|Date||5 – 8 August 1932|
|Location||Port of Los Angeles, Los Angeles, California|
|Participants||18 from 2 countries|
|Format||Four races. Point system scoring, with yachts scoring one point for finishing a race and one point for each yacht defeated in the race.|
The 8-metre class had been on the Olympic Program since 1908 but would only remain an Olympic class at one more Olympics, in 1936. Before World War II 8-metres were the most prestigious international yacht racing class, and they are still actively raced around the world.
The International Rules for the metre classes were written in October 1907. The “8” in the 8-metre class represents the product of a formula, not the length of the boat. The 8-metre boats are usually 15 metres long. The formula uses the values of boat length, beam, waterline length, skin girth and chain girth, freeboard and sail area. The result is a fixed number, which is then referred to as the ship class. The class identifier for the 8 m class was an underlined Eight “8”.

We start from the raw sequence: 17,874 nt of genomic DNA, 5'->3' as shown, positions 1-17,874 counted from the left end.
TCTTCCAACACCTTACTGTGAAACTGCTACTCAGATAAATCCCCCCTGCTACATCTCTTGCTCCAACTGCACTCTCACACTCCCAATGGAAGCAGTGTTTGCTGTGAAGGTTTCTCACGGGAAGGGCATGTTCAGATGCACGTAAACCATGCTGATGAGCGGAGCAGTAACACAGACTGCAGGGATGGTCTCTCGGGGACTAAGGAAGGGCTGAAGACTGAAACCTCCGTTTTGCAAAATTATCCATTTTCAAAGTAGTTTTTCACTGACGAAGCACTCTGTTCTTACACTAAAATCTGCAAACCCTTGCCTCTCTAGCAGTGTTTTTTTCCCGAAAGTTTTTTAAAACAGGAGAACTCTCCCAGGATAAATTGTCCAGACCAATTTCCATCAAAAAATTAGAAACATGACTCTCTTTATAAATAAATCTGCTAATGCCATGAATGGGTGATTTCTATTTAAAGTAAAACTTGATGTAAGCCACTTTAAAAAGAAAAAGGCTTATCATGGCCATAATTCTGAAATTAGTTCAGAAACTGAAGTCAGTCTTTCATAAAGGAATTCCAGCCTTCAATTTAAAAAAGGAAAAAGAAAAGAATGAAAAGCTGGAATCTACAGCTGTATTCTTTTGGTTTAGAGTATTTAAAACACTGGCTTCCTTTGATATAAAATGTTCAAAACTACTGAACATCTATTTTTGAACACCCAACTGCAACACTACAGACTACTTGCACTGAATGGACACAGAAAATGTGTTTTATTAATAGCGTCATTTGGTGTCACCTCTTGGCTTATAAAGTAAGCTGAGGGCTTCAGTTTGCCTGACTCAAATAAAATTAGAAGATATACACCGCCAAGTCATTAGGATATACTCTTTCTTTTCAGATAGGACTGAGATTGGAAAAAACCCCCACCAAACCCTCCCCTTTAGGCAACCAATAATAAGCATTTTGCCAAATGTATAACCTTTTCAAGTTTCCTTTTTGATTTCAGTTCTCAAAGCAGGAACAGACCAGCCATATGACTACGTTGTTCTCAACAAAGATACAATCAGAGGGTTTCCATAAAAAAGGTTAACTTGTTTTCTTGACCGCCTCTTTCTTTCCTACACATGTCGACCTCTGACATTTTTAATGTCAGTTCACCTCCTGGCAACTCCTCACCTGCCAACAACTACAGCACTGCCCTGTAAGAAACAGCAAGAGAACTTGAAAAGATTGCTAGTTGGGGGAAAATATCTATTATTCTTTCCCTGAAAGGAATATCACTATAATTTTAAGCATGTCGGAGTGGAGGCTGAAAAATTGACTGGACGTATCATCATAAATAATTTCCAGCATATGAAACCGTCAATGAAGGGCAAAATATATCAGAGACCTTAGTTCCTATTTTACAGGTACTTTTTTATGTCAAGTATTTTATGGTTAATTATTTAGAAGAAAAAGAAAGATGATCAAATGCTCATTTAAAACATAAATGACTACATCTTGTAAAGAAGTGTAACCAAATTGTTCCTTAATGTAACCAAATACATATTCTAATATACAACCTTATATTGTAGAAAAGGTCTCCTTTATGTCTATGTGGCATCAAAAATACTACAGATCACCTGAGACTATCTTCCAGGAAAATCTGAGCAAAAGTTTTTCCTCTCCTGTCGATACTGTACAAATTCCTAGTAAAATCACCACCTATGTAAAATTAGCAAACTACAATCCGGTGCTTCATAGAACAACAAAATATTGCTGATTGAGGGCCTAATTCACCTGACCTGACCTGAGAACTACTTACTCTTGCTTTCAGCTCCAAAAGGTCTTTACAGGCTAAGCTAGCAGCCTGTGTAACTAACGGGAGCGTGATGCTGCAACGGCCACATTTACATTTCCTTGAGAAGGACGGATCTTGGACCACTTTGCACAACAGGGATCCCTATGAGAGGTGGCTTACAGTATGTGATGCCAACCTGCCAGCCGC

There were four races contested in 1932 between two boats, the American Angelita and the Canadian Santa Maria. There was no drama in this event at all as Angelita won all four races and the gold medal with the silver going to the Canadian crew. Six crewmen were on the boats for each race, but American skipper Owen Churchill made certain that his 12 crew members alternated in the races so that all received a gold medal.
In 1981 the Angelita was discovered in a boatyard in Santa Cruz. The boat was restored and made the flagship of the 1984 Olympics, with the 88-year-old Churchill again at the helm.
|Alphonse Burnand • John Biby • John Huettner • Karl Dorsey • Owen Churchill • Pierpont Davis • Bob Sutton • Thomas Webster • Bill Cooper • Richard Moore • Alan Morgan • Kenneth Carey|
|Jack Cribb • George Gyles • Harry Jones • Hubert Wallace • Peter Gordon • Ronald Maitland|